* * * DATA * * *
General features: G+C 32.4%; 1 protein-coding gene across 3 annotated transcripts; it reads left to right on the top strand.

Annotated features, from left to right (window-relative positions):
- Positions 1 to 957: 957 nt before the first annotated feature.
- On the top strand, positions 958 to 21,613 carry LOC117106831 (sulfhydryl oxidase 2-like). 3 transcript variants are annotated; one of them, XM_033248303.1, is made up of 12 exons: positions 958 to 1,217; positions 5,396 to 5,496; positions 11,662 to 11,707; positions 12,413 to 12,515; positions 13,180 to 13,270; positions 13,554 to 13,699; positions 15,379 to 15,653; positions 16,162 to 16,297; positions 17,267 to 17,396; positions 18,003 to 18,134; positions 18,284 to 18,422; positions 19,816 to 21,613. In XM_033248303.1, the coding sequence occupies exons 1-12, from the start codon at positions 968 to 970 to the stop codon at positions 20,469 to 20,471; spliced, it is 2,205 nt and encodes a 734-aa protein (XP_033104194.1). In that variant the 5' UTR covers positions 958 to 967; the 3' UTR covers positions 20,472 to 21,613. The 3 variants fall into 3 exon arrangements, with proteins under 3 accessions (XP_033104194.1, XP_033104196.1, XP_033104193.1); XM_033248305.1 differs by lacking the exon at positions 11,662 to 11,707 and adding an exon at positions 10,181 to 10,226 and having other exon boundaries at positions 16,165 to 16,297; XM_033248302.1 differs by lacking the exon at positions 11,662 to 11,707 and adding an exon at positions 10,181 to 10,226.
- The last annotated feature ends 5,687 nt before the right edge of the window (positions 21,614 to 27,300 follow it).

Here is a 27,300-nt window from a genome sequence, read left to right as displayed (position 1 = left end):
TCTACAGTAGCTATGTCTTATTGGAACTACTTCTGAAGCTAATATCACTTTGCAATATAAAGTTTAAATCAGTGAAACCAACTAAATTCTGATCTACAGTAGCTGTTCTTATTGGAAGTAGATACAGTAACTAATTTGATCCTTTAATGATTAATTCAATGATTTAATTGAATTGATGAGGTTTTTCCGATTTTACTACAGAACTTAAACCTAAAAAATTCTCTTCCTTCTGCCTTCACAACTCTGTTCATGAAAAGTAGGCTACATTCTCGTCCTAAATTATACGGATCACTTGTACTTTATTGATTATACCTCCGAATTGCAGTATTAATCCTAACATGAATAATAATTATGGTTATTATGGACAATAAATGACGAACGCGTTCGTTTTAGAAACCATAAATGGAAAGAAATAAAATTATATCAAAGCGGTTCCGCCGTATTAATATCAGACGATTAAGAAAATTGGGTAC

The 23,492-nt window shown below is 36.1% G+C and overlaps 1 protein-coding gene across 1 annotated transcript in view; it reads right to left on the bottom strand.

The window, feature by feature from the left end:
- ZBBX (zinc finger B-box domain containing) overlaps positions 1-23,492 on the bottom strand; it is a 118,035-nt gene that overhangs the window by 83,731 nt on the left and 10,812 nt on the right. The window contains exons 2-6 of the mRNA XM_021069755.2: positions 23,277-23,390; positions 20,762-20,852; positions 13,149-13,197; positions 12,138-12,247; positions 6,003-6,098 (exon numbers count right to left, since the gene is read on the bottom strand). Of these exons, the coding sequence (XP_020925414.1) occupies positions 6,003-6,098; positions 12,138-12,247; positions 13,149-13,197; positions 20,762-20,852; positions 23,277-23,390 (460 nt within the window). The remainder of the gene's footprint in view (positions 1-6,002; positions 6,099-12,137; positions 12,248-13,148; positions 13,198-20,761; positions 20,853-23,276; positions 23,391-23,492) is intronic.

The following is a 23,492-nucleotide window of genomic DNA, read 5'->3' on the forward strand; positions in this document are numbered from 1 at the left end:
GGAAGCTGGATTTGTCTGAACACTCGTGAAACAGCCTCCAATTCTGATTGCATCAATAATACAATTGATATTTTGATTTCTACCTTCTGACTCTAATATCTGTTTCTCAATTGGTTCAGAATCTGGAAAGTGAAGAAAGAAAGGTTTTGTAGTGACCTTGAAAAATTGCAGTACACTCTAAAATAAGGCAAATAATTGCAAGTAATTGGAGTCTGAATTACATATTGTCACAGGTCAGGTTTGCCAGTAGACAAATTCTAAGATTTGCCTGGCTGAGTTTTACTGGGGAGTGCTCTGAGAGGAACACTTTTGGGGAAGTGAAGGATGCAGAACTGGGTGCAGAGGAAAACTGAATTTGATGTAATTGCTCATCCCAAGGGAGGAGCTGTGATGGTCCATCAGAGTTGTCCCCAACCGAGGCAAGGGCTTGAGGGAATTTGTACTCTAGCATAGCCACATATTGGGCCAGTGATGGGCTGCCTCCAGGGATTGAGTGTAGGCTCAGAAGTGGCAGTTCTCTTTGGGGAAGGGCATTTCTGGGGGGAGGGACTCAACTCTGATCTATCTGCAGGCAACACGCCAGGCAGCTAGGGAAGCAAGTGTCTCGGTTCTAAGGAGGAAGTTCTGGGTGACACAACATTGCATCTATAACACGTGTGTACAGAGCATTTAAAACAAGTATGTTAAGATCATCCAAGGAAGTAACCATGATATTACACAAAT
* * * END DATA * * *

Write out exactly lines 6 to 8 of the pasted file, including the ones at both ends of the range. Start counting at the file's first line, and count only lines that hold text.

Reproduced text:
Here is a 27,300-nt window from a genome sequence, read left to right as displayed (position 1 = left end):
TCTACAGTAGCTATGTCTTATTGGAACTACTTCTGAAGCTAATATCACTTTGCAATATAAAGTTTAAATCAGTGAAACCAACTAAATTCTGATCTACAGTAGCTGTTCTTATTGGAAGTAGATACAGTAACTAATTTGATCCTTTAATGATTAATTCAATGATTTAATTGAATTGATGAGGTTTTTCCGATTTTACTACAGAACTTAAACCTAAAAAATTCTCTTCCTTCTGCCTTCACAACTCTGTTCATGAAAAGTAGGCTACATTCTCGTCCTAAATTATACGGATCACTTGTACTTTATTGATTATACCTCCGAATTGCAGTATTAATCCTAACATGAATAATAATTATGGTTATTATGGACAATAAATGACGAACGCGTTCGTTTTAGAAACCATAAATGGAAAGAAATAAAATTATATCAAAGCGGTTCCGCCGTATTAATATCAGACGATTAAGAAAATTGGGTAC

The 23,492-nt window shown below is 36.1% G+C and overlaps 1 protein-coding gene across 1 annotated transcript in view; it reads right to left on the bottom strand.